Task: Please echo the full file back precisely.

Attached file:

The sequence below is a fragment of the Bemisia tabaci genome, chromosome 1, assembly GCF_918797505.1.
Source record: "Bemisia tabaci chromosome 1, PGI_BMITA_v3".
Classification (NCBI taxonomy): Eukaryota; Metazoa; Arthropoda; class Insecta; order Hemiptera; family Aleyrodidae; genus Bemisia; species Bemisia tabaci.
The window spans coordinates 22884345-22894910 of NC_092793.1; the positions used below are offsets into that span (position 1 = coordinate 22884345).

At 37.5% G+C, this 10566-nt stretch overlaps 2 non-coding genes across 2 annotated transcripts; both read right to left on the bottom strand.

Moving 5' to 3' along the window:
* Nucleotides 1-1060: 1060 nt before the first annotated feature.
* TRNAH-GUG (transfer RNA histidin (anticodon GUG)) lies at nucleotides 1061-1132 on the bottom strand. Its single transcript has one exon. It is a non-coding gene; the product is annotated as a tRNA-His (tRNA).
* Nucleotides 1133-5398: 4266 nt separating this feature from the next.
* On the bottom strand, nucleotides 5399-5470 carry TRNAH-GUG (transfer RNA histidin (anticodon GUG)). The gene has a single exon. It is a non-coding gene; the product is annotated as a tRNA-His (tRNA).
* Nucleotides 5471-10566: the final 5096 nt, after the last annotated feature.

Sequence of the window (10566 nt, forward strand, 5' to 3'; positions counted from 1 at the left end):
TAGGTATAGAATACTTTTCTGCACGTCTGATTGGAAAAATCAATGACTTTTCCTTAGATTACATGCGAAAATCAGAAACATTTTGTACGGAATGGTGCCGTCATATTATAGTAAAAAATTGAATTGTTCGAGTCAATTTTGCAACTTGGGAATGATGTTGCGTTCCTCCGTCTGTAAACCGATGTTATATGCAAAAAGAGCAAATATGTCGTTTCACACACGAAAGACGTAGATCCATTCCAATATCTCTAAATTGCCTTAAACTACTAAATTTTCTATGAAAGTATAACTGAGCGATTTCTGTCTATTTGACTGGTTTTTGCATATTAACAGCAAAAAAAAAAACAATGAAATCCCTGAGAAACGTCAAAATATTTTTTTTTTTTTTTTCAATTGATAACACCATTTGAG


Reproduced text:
The sequence below is a fragment of the Bemisia tabaci genome, chromosome 1, assembly GCF_918797505.1.
Source record: "Bemisia tabaci chromosome 1, PGI_BMITA_v3".
Classification (NCBI taxonomy): Eukaryota; Metazoa; Arthropoda; class Insecta; order Hemiptera; family Aleyrodidae; genus Bemisia; species Bemisia tabaci.
The window spans coordinates 22884345-22894910 of NC_092793.1; the positions used below are offsets into that span (position 1 = coordinate 22884345).

At 37.5% G+C, this 10566-nt stretch overlaps 2 non-coding genes across 2 annotated transcripts; both read right to left on the bottom strand.

Moving 5' to 3' along the window:
* Nucleotides 1-1060: 1060 nt before the first annotated feature.
* TRNAH-GUG (transfer RNA histidin (anticodon GUG)) lies at nucleotides 1061-1132 on the bottom strand. Its single transcript has one exon. It is a non-coding gene; the product is annotated as a tRNA-His (tRNA).
* Nucleotides 1133-5398: 4266 nt separating this feature from the next.
* On the bottom strand, nucleotides 5399-5470 carry TRNAH-GUG (transfer RNA histidin (anticodon GUG)). The gene has a single exon. It is a non-coding gene; the product is annotated as a tRNA-His (tRNA).
* Nucleotides 5471-10566: the final 5096 nt, after the last annotated feature.

Sequence of the window (10566 nt, forward strand, 5' to 3'; positions counted from 1 at the left end):
TAGGTATAGAATACTTTTCTGCACGTCTGATTGGAAAAATCAATGACTTTTCCTTAGATTACATGCGAAAATCAGAAACATTTTGTACGGAATGGTGCCGTCATATTATAGTAAAAAATTGAATTGTTCGAGTCAATTTTGCAACTTGGGAATGATGTTGCGTTCCTCCGTCTGTAAACCGATGTTATATGCAAAAAGAGCAAATATGTCGTTTCACACACGAAAGACGTAGATCCATTCCAATATCTCTAAATTGCCTTAAACTACTAAATTTTCTATGAAAGTATAACTGAGCGATTTCTGTCTATTTGACTGGTTTTTGCATATTAACAGCAAAAAAAAAAACAATGAAATCCCTGAGAAACGTCAAAATATTTTTTTTTTTTTTTTCAATTGATAACACCATTTGAG